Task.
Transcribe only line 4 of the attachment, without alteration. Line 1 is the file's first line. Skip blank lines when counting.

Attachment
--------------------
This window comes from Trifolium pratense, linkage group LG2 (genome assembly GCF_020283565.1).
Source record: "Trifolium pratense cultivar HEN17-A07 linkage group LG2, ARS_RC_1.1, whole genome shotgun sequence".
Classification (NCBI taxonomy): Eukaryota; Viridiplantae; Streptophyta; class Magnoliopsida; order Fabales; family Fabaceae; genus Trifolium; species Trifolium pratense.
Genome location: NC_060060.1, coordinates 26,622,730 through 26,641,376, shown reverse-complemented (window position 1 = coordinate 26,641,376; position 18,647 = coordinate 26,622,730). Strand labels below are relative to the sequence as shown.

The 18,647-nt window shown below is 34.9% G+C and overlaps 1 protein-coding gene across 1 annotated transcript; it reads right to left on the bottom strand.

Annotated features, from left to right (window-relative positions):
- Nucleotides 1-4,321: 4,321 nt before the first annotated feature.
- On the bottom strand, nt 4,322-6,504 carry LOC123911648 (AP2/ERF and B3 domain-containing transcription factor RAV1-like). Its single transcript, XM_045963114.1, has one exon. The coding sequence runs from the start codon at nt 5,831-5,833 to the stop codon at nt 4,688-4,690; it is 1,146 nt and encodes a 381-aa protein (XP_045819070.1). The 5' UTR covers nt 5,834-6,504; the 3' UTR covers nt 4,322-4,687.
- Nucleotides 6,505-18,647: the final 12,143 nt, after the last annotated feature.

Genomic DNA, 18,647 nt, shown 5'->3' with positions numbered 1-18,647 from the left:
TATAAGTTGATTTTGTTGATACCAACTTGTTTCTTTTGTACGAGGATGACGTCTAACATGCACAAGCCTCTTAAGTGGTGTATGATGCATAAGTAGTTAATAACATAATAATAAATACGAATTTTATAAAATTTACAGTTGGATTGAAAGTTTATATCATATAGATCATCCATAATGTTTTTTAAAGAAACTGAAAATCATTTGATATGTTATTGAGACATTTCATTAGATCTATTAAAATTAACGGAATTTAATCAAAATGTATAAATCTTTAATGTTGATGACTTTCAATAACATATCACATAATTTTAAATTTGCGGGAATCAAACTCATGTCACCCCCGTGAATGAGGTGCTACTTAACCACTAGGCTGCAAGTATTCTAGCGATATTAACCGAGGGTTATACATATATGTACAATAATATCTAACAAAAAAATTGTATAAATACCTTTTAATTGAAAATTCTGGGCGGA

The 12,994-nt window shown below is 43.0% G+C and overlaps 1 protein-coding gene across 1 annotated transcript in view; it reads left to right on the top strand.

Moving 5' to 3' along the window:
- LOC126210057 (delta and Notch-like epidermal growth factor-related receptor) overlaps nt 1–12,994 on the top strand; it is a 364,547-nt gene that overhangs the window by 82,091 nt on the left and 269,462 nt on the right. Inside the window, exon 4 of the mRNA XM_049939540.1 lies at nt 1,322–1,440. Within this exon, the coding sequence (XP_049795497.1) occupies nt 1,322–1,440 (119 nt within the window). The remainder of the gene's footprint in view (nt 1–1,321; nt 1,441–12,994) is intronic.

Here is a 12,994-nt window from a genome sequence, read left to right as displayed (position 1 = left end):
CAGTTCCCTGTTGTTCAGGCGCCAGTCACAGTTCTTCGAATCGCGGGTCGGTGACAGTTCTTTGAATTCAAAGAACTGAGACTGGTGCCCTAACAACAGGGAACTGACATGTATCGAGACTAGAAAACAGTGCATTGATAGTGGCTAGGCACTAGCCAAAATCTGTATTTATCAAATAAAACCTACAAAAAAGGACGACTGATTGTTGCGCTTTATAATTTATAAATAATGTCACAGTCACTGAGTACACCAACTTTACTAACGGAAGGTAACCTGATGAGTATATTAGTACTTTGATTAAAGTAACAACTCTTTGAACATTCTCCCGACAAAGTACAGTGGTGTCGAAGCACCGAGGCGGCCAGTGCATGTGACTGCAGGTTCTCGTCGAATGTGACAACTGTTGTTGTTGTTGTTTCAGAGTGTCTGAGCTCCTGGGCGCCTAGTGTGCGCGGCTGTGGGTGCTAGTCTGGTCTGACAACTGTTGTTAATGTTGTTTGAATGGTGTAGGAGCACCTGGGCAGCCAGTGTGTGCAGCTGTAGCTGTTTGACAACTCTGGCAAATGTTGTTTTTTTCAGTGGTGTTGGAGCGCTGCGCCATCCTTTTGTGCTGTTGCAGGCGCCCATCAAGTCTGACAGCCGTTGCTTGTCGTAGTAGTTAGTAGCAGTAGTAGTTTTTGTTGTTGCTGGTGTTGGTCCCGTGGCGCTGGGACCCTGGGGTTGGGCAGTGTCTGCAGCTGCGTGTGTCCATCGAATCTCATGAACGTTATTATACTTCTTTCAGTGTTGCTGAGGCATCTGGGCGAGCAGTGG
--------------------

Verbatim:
Genome location: NC_060060.1, coordinates 26,622,730 through 26,641,376, shown reverse-complemented (window position 1 = coordinate 26,641,376; position 18,647 = coordinate 26,622,730). Strand labels below are relative to the sequence as shown.